In analyzing the Max Bullough suspension going into the Rose Bowl, I decided to take a look back at what Coach Mark Dantonio said after the Rather Hall incident in 2009. It was the watershed moment for him and set the tone for how he would handle disciplinary situations in his program.
Here’s what he said:
“I would describe this like it’s like a hurricane… the end of the storm is pushing through… hopefully, the sun is going to come out here soon, and we will be able to resolve this and we will be able to move forward.
I’m a football coach at a major college institution, but in the pure sense of it, I’m a teacher, a mentor and someone who wants to try and take their players, help them play good football on that field and take their players and allow them to be self-sufficient young men when they leave here.
I think it’s extremely important that our football fans and our players and our players’ families and everybody associated with this football program understand that we are going to deal with this from a position of strength. We are going to do the right thing, and our integrity will not be questioned in terms of how we handled this situation.
But in regards to this, our integrity will not be in question as a program, in terms of how we handle the problem. I think it’s very important that we look at things and we handle this problem with strength and resolve and that’s exactly what we will do. We are going to gain ourselves respect back as a football team and as a program, on and off the field.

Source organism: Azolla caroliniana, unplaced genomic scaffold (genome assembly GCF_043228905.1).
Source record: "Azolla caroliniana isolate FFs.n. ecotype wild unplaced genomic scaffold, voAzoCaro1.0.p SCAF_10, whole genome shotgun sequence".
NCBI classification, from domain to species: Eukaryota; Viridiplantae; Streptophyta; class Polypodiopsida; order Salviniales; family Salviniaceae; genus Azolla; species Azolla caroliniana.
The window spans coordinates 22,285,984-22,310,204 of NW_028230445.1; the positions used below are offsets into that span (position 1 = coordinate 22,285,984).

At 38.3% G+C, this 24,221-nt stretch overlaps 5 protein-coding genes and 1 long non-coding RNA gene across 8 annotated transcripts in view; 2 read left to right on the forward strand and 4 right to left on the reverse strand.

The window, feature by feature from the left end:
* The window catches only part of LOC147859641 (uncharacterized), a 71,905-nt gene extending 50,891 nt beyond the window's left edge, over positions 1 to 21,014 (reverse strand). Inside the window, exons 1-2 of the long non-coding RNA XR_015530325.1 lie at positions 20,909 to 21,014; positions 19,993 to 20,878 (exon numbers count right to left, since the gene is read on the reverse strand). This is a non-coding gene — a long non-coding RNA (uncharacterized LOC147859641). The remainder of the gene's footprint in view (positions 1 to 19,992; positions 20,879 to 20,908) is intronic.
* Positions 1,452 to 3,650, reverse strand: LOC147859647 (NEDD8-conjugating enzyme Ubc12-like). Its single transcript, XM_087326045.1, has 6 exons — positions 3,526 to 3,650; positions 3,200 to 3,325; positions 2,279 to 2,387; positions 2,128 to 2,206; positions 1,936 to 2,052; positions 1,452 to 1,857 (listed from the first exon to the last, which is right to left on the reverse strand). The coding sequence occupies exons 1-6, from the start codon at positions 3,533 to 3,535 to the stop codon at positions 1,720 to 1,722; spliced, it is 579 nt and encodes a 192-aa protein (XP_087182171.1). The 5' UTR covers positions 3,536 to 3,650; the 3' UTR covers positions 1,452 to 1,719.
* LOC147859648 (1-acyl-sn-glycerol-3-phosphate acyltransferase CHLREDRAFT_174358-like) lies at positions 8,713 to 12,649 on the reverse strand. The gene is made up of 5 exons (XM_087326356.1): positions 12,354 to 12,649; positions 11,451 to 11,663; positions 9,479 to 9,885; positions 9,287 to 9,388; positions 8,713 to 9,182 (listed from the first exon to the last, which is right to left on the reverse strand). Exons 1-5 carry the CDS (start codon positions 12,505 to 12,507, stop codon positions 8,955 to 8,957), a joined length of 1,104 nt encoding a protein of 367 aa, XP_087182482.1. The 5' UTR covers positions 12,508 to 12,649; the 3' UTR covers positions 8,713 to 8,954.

I feel like it’s something that I have to deal with as a head football coach, and I feel strength, and I feel like as a leader… when in times of crisis, you’d better have somebody strong who is going to be able to lead and that’s my place, and that’s what I’ll do and that’s my role.
I have been disappointed before. Our football program has been disappointed before, and we will rise above this. We always will.”
To me, here are the key words he used:
“We are going to do the right thing, and our integrity will not be questioned in terms of how we handled this situation.”
Regardless of if we ever hear anything more (officially) on what Bullough did, we already know a lot about the man who made the difficult call to suspend his captain.